### 5.6 Special Ordered Sets of Type 2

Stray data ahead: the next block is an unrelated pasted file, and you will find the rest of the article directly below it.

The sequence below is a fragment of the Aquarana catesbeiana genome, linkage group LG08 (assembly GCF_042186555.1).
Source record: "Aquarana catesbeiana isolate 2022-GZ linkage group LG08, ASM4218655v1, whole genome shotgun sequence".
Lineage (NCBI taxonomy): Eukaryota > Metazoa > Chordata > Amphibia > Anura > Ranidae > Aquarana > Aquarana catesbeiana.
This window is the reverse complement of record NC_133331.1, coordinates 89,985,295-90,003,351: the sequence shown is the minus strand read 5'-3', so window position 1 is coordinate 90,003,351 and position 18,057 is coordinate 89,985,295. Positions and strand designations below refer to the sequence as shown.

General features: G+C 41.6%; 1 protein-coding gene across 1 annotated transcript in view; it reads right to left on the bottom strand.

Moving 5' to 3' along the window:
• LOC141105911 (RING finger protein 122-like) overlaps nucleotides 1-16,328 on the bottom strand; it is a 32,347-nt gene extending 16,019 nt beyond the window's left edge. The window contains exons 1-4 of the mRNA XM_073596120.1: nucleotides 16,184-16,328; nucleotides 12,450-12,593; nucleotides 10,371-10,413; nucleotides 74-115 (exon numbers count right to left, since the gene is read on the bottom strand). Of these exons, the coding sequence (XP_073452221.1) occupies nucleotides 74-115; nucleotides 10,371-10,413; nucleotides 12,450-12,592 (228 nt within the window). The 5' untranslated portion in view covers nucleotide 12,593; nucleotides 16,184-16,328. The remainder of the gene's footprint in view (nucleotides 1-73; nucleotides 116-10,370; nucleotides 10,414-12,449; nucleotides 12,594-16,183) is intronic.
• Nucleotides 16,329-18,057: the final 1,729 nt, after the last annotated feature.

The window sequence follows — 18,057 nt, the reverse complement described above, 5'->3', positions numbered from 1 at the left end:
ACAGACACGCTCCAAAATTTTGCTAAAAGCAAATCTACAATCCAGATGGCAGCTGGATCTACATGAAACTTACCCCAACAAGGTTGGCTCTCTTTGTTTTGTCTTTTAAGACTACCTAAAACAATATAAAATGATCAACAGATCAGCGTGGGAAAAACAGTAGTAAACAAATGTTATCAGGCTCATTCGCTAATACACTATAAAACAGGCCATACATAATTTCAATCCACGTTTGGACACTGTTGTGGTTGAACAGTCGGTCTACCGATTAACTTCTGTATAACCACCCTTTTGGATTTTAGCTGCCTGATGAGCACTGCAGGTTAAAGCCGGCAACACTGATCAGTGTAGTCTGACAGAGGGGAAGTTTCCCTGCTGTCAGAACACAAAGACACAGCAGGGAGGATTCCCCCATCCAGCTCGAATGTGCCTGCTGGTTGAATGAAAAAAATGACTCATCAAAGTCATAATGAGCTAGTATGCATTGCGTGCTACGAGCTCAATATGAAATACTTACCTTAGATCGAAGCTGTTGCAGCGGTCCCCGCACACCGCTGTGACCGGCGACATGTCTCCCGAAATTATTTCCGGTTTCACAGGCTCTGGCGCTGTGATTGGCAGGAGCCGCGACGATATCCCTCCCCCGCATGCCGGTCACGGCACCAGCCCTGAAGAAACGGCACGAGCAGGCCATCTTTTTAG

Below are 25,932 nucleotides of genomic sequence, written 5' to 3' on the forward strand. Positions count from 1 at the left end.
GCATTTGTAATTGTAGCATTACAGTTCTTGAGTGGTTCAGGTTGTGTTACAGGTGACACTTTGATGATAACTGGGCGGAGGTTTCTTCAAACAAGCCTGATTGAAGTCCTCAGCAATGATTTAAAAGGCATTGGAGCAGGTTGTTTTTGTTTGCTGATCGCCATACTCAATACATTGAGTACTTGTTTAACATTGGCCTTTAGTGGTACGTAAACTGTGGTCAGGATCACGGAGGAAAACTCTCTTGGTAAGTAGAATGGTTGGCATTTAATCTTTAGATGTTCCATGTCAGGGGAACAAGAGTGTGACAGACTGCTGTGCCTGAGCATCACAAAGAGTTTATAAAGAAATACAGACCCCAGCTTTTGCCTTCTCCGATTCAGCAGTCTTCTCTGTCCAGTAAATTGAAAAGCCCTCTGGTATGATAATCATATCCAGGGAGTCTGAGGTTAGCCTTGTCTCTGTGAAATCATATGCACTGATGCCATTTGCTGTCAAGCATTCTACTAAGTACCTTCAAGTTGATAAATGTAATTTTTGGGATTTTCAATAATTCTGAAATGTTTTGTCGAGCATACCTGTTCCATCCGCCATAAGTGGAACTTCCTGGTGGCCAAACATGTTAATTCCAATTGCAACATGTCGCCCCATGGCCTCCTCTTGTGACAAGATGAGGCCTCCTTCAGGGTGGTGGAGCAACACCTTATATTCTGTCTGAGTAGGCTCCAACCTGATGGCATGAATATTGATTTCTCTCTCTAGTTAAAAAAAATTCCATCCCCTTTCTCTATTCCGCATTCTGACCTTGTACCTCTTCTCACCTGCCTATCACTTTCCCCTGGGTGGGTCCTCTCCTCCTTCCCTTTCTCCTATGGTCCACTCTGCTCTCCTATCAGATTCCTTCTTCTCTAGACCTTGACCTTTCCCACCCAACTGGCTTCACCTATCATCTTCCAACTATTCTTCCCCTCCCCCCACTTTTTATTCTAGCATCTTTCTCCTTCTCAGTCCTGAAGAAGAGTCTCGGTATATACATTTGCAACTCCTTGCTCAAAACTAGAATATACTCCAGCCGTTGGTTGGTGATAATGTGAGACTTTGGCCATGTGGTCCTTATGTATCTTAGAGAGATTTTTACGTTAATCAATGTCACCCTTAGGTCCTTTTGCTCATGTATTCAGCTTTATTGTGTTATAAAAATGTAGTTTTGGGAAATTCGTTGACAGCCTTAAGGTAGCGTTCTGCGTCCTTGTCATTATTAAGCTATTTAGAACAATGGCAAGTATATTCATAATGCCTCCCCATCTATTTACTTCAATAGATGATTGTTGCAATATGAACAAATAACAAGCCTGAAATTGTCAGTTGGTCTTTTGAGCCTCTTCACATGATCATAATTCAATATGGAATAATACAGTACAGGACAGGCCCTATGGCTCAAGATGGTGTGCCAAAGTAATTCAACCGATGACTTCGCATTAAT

With a Special Ordered Set of type 1 you can select one option out of many. Usually the characteristics of the options are pre-defined and so the choice for each option is "take it or leave it". Special Ordered Sets of type 2 enable you to interpolate between the options. They are used to represent piecewise-linear functions of a decision variable. You can represent these as a series of linear relationships but if you use Linear Programming and there are economies of scale, the optimum LP solution will be to interpolate between zero and the largest (and most cost-effective) option. Defining the piecewise-linear function with a Special Ordered Set of type 2 and using Integer Programming forces the solution to lie on the function. The definition of a Special Ordered Set of type 2 (S2 set) is very similar to that of an S1 set except that at most two adjacent members can be non-zero. The usual form in which it is found is where the sum of the members of the S2 set equals 1. In this case the members are conventionally represented by the symbol λ and we have the convexity constraint: Σi λi = 1 Consider a variant of the factory problem. A decision must be made whether to expand the current factory or build a new one on a green-field site. Some back-of-the-envelope calculations have been made of various options. The costs against incremental capacity are shown in Figure 3. Figure 3: Costs of Increasing Capacity For a small increase in capacity it makes sense to expand the existing plant, but if a larger increase is required, it is better to build a new plant. Thus we have the curve shown in Figure 4 for the cost vs. incremental capacity. Figure 4: Representing the Possibilities with an S2 Set We could formulate this problem with binary variables as the only integer constructs. But the performance of the IP code will be much better if we use an S2 set. We identify a set of points {i = 1, 2, ... I} on the curve between which we are happy to interpolate linearly. Note that there are several points on the curve which we must represent: "do nothing", i.e. zero increment of capacity and zero cost; "do a little", i.e. a small increment of capacity at the existing plant and the fixed cost of making any change to the plant; the "cross-over", where it becomes more economic to build a new plant rather than expand the existing one; "do as much as possible", i.e. build as large a new factory as could be wanted. How many other points should be represented is very much a matter of personal preference. Very often the data are of such quality that it is unlikely to be worth using more than a couple of further points We shall use a total of 6 points and denote the increments in capacity by CAPINCi and their costs by COSTi. Suppose that we have a decision variable, x, which represents the capacity of the plant. We wish to relate it to y, the cost which we incur in making that capacity available. In other words, we wish to represent the function: y = f(x) We do this by relating x and y separately to a set of λ variables {λi} such that i λi = 1: x = Σi XVALi λi y = Σi YVALi λi where XVALi, YVALi are the values of x and y at the point i between which we are interpolating. Suppose that the existing capacity of the factory is CAPOLD. Then for our factory expansion we must add to our formulation the rows: x = CAPOLD + Σi CAPINCi λi y = Σi COSTi λi Σi λi = 1 with the requirement that the set {λi} forms an S2 set. We could take either of the first two rows as the reference row for the S2 set. We can think of the λi variables as representing the "probability of choosing option i". That is, if λi = 1, we will choose option i. If λ3 = 0.25 and λ4 = 0.75 we shall have moved three-quarters of the way from option 3 to option 4, i.e. point A in Figure 4. Because of the restriction that at most two adjacent elements of the set can be non-zero, we cannot have the solution λi = 0.2, λi+2 = 0.8 or combinations in which three or more members of the set take non-zero values. When we solve an IP problem, the first stage is to solve it as an LP and find the continuous solution. In this the integer restrictions are not observed. With the structure of cost vs incremental capacity shown in Figure 4, the optimal solution will lie on the line between points 1 and 6, i.e. the "do nothing" option and "do as much as possible". This is because this is the most "cost-effective" way of achieving any required level of capacity. Suppose that the continuous solution lies at point P on the line between points 1 and 6. The model has decided to use an increment of capacity between CAPINC4 and CAPINC5 at a cost between COST3 and COST4. Now although this solution involves "cheating", it actually tells us a lot about what the real solution will be. The chances are that the model will actually want a solution somewhere between points 3 and 5, i.e. an increment of capacity between CAPINC3 and CAPINC5 at a cost between COST3 and COST5. The beauty of the S2 set is that the IP code is able to focus in on these possibilities straightaway rather than spending its time on irrelevant branches. Without the S2 set, it is likely that the IP code would identify that the model didn't want to expand the existing factory and spend a lot of time branching variables representing different capacities of new factory. Only when it found these rather expensive might it reconsider the possibility of expanding the existing factory. The S2 set enables the model to see immediately that if it doesn't want to spend as much as COST4 it should expand the existing factory rather than building a new one. We can now see what the reference row does. It provides the basis for the branching decisions which the IP code takes. If we specify the cost row as the reference row, the IP code will calculate the cost which the LP solution incurs in expanding the factory. It will then create two sub-problems based on spending more or less than this amount. If we specify the capacity row as the reference row, the IP code will calculate the capacity built and create two sub-problems based on creating more or less than this capacity. S2 sets are very good at representing non-linear relationships between two continuous variables, as with cost and capacity here. If you can express the relationship as y = f(x), then an S2 set is likely to be as good a way of modelling it as you can achieve using IP. Having said that, it is not a panacea, and if the relationship involves a high degree of non-linearity, it may not be successful. `previous contents next`